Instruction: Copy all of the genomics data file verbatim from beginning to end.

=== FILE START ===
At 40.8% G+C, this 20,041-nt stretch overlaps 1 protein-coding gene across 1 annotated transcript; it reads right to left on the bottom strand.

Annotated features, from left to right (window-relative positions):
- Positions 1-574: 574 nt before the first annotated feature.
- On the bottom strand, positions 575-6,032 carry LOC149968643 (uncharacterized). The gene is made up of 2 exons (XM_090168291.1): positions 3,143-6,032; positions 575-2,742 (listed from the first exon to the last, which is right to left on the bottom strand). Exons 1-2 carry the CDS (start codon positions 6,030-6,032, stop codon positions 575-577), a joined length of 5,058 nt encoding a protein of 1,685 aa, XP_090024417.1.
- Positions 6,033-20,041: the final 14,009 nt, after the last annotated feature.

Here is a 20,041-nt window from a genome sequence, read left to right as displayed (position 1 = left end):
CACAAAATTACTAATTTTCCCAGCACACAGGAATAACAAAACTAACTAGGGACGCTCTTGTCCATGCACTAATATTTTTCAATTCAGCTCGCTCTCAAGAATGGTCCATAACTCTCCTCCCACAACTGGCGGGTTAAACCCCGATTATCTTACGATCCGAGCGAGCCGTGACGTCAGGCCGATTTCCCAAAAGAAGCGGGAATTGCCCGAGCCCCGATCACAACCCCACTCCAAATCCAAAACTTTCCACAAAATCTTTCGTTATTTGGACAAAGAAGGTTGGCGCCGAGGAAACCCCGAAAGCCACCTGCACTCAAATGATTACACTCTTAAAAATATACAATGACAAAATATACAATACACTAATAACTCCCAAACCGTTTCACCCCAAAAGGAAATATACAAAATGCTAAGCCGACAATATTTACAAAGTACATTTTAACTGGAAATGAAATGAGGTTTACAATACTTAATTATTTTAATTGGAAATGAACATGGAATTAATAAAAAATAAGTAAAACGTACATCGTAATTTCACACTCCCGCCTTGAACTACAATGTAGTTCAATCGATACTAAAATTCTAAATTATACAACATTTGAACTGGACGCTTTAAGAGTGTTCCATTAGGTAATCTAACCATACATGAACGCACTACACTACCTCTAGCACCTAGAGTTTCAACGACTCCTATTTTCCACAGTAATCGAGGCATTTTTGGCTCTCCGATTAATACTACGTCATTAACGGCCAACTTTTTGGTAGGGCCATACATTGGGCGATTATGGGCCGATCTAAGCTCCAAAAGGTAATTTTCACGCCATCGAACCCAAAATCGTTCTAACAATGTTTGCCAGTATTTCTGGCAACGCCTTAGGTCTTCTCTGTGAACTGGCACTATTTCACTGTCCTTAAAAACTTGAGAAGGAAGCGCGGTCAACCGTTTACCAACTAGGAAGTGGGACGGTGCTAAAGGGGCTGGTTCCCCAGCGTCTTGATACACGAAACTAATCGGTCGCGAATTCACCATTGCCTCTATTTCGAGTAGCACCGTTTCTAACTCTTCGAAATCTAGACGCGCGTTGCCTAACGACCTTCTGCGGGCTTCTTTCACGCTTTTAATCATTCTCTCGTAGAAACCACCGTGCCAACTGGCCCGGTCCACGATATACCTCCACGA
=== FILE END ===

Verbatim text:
At 40.8% G+C, this 20,041-nt stretch overlaps 1 protein-coding gene across 1 annotated transcript; it reads right to left on the bottom strand.

Annotated features, from left to right (window-relative positions):
- Positions 1-574: 574 nt before the first annotated feature.
- On the bottom strand, positions 575-6,032 carry LOC149968643 (uncharacterized). The gene is made up of 2 exons (XM_090168291.1): positions 3,143-6,032; positions 575-2,742 (listed from the first exon to the last, which is right to left on the bottom strand). Exons 1-2 carry the CDS (start codon positions 6,030-6,032, stop codon positions 575-577), a joined length of 5,058 nt encoding a protein of 1,685 aa, XP_090024417.1.
- Positions 6,033-20,041: the final 14,009 nt, after the last annotated feature.

Here is a 20,041-nt window from a genome sequence, read left to right as displayed (position 1 = left end):
CACAAAATTACTAATTTTCCCAGCACACAGGAATAACAAAACTAACTAGGGACGCTCTTGTCCATGCACTAATATTTTTCAATTCAGCTCGCTCTCAAGAATGGTCCATAACTCTCCTCCCACAACTGGCGGGTTAAACCCCGATTATCTTACGATCCGAGCGAGCCGTGACGTCAGGCCGATTTCCCAAAAGAAGCGGGAATTGCCCGAGCCCCGATCACAACCCCACTCCAAATCCAAAACTTTCCACAAAATCTTTCGTTATTTGGACAAAGAAGGTTGGCGCCGAGGAAACCCCGAAAGCCACCTGCACTCAAATGATTACACTCTTAAAAATATACAATGACAAAATATACAATACACTAATAACTCCCAAACCGTTTCACCCCAAAAGGAAATATACAAAATGCTAAGCCGACAATATTTACAAAGTACATTTTAACTGGAAATGAAATGAGGTTTACAATACTTAATTATTTTAATTGGAAATGAACATGGAATTAATAAAAAATAAGTAAAACGTACATCGTAATTTCACACTCCCGCCTTGAACTACAATGTAGTTCAATCGATACTAAAATTCTAAATTATACAACATTTGAACTGGACGCTTTAAGAGTGTTCCATTAGGTAATCTAACCATACATGAACGCACTACACTACCTCTAGCACCTAGAGTTTCAACGACTCCTATTTTCCACAGTAATCGAGGCATTTTTGGCTCTCCGATTAATACTACGTCATTAACGGCCAACTTTTTGGTAGGGCCATACATTGGGCGATTATGGGCCGATCTAAGCTCCAAAAGGTAATTTTCACGCCATCGAACCCAAAATCGTTCTAACAATGTTTGCCAGTATTTCTGGCAACGCCTTAGGTCTTCTCTGTGAACTGGCACTATTTCACTGTCCTTAAAAACTTGAGAAGGAAGCGCGGTCAACCGTTTACCAACTAGGAAGTGGGACGGTGCTAAAGGGGCTGGTTCCCCAGCGTCTTGATACACGAAACTAATCGGTCGCGAATTCACCATTGCCTCTATTTCGAGTAGCACCGTTTCTAACTCTTCGAAATCTAGACGCGCGTTGCCTAACGACCTTCTGCGGGCTTCTTTCACGCTTTTAATCATTCTCTCGTAGAAACCACCGTGCCAACTGGCCCGGTCCACGATATACCTCCACGA